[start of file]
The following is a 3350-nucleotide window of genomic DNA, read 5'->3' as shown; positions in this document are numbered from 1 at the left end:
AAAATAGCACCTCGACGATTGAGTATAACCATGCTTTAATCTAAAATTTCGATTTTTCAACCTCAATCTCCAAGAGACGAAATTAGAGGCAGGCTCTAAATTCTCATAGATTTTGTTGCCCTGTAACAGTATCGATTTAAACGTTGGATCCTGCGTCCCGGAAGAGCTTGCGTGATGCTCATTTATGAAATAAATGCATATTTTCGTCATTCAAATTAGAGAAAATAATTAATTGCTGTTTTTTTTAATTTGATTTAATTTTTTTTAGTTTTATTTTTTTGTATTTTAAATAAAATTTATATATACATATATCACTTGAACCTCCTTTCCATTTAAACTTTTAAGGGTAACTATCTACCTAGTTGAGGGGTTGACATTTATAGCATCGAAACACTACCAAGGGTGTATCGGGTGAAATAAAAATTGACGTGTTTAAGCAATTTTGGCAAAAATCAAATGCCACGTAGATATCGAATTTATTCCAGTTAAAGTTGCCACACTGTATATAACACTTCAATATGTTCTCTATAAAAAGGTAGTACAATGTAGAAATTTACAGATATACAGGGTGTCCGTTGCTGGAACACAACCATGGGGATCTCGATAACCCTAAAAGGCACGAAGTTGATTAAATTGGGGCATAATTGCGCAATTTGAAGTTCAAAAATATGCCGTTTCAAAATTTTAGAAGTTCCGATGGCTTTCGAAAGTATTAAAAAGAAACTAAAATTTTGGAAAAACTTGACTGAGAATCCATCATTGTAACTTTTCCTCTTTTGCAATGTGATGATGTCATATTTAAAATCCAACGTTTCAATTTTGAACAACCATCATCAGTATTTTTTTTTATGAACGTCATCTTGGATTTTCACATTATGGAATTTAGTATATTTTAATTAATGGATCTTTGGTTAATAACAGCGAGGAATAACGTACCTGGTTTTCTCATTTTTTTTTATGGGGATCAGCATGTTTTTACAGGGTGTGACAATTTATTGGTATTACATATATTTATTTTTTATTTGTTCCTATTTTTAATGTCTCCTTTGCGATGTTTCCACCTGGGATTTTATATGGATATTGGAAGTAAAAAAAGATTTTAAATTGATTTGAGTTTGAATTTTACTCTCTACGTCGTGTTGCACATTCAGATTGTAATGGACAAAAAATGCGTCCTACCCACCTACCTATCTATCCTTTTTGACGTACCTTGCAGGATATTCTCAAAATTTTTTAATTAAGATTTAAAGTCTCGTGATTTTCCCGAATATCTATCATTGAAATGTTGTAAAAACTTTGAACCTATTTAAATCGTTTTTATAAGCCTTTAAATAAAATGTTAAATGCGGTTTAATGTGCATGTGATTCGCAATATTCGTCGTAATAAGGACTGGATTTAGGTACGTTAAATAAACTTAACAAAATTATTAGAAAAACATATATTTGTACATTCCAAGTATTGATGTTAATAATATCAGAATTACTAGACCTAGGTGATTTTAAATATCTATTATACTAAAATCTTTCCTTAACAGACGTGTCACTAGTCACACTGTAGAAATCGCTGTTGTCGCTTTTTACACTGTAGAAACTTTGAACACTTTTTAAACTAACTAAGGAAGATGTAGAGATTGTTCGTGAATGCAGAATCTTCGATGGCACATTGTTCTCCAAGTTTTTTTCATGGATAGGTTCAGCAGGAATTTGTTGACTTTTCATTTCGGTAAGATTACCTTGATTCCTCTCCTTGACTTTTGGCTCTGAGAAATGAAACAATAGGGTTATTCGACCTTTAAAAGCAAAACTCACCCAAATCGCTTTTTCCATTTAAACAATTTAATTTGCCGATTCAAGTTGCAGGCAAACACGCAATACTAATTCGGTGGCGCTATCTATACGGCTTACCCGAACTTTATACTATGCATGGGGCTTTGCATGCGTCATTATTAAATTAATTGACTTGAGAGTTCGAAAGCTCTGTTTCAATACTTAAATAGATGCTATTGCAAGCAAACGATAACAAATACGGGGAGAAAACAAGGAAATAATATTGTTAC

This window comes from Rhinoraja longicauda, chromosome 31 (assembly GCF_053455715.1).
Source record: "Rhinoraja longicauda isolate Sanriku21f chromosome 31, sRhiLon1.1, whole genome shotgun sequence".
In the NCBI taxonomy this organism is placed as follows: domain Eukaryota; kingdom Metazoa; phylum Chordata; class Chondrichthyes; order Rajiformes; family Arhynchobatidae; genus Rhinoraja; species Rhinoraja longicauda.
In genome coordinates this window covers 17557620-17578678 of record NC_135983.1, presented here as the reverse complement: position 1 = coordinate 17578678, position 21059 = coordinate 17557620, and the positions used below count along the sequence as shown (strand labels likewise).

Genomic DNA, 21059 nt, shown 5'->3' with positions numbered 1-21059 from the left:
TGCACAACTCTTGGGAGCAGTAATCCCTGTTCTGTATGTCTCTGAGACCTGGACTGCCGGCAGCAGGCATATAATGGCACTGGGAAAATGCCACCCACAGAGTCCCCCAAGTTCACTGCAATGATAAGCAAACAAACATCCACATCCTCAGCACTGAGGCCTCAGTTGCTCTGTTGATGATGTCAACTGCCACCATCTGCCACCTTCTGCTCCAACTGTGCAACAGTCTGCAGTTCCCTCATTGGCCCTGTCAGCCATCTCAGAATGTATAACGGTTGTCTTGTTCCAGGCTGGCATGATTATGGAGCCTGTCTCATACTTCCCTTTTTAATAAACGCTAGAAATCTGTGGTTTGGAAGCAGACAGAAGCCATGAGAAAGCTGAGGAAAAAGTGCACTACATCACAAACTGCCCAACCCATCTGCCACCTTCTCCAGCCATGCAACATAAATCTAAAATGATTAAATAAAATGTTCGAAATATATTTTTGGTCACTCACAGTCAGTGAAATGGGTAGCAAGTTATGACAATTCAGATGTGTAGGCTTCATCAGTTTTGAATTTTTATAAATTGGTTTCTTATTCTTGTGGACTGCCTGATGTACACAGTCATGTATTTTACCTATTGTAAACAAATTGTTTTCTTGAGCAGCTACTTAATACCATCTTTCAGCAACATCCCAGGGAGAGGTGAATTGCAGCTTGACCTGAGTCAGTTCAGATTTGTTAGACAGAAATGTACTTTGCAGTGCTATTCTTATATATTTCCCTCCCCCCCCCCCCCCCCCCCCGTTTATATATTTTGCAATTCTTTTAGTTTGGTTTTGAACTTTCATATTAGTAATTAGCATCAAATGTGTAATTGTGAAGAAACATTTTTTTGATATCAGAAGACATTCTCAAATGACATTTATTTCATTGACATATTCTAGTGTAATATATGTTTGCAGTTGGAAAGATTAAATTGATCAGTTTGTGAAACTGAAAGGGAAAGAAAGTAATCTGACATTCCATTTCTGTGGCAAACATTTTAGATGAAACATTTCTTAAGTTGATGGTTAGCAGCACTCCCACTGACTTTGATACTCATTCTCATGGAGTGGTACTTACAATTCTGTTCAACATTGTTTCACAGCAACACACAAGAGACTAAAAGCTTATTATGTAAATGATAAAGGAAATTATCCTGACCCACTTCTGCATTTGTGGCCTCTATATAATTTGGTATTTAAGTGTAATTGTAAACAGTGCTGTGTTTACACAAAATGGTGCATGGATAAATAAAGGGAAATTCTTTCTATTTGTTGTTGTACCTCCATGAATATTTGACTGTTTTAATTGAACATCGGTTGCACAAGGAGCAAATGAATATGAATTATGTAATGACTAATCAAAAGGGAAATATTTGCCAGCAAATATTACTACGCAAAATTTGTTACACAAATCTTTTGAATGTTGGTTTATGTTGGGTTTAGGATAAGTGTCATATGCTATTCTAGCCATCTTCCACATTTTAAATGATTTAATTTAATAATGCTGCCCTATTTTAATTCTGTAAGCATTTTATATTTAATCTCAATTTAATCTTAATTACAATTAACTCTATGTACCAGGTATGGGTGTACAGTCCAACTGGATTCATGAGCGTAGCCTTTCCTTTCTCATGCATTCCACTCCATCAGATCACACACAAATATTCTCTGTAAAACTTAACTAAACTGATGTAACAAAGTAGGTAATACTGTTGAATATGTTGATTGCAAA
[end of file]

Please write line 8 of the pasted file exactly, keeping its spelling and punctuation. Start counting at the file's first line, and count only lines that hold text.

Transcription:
TGCACAACTCTTGGGAGCAGTAATCCCTGTTCTGTATGTCTCTGAGACCTGGACTGCCGGCAGCAGGCATATAATGGCACTGGGAAAATGCCACCCACAGAGTCCCCCAAGTTCACTGCAATGATAAGCAAACAAACATCCACATCCTCAGCACTGAGGCCTCAGTTGCTCTGTTGATGATGTCAACTGCCACCATCTGCCACCTTCTGCTCCAACTGTGCAACAGTCTGCAGTTCCCTCATTGGCCCTGTCAGCCATCTCAGAATGTATAACGGTTGTCTTGTTCCAGGCTGGCATGATTATGGAGCCTGTCTCATACTTCCCTTTTTAATAAACGCTAGAAATCTGTGGTTTGGAAGCAGACAGAAGCCATGAGAAAGCTGAGGAAAAAGTGCACTACATCACAAACTGCCCAACCCATCTGCCACCTTCTCCAGCCATGCAACATAAATCTAAAATGATTAAATAAAATGTTCGAAATATATTTTTGGTCACTCACAGTCAGTGAAATGGGTAGCAAGTTATGACAATTCAGATGTGTAGGCTTCATCAGTTTTGAATTTTTATAAATTGGTTTCTTATTCTTGTGGACTGCCTGATGTACACAGTCATGTATTTTACCTATTGTAAACAAATTGTTTTCTTGAGCAGCTACTTAATACCATCTTTCAGCAACATCCCAGGGAGAGGTGAATTGCAGCTTGACCTGAGTCAGTTCAGATTTGTTAGACAGAAATGTACTTTGCAGTGCTATTCTTATATATTTCCCTCCCCCCCCCCCCCCCCCCCCGTTTATATATTTTGCAATTCTTTTAGTTTGGTTTTGAACTTTCATATTAGTAATTAGCATCAAATGTGTAATTGTGAAGAAACATTTTTTTGATATCAGAAGACATTCTCAAATGACATTTATTTCATTGACATATTCTAGTGTAATATATGTTTGCAGTTGGAAAGATTAAATTGATCAGTTTGTGAAACTGAAAGGGAAAGAAAGTAATCTGACATTCCATTTCTGTGGCAAACATTTTAGATGAAACATTTCTTAAGTTGATGGTTAGCAGCACTCCCACTGACTTTGATACTCATTCTCATGGAGTGGTACTTACAATTCTGTTCAACATTGTTTCACAGCAACACACAAGAGACTAAAAGCTTATTATGTAAATGATAAAGGAAATTATCCTGACCCACTTCTGCATTTGTGGCCTCTATATAATTTGGTATTTAAGTGTAATTGTAAACAGTGCTGTGTTTACACAAAATGGTGCATGGATAAATAAAGGGAAATTCTTTCTATTTGTTGTTGTACCTCCATGAATATTTGACTGTTTTAATTGAACATCGGTTGCACAAGGAGCAAATGAATATGAATTATGTAATGACTAATCAAAAGGGAAATATTTGCCAGCAAATATTACTACGCAAAATTTGTTACACAAATCTTTTGAATGTTGGTTTATGTTGGGTTTAGGATAAGTGTCATATGCTATTCTAGCCATCTTCCACATTTTAAATGATTTAATTTAATAATGCTGCCCTATTTTAATTCTGTAAGCATTTTATATTTAATCTCAATTTAATCTTAATTACAATTAACTCTATGTACCAGGTATGGGTGTACAGTCCAACTGGATTCATGAGCGTAGCCTTTCCTTTCTCATGCATTCCACTCCATCAGATCACACACAAATATTCTCTGTAAAACTTAACTAAACTGATGTAACAAAGTAGGTAATACTGTTGAATATGTTGATTGCAAA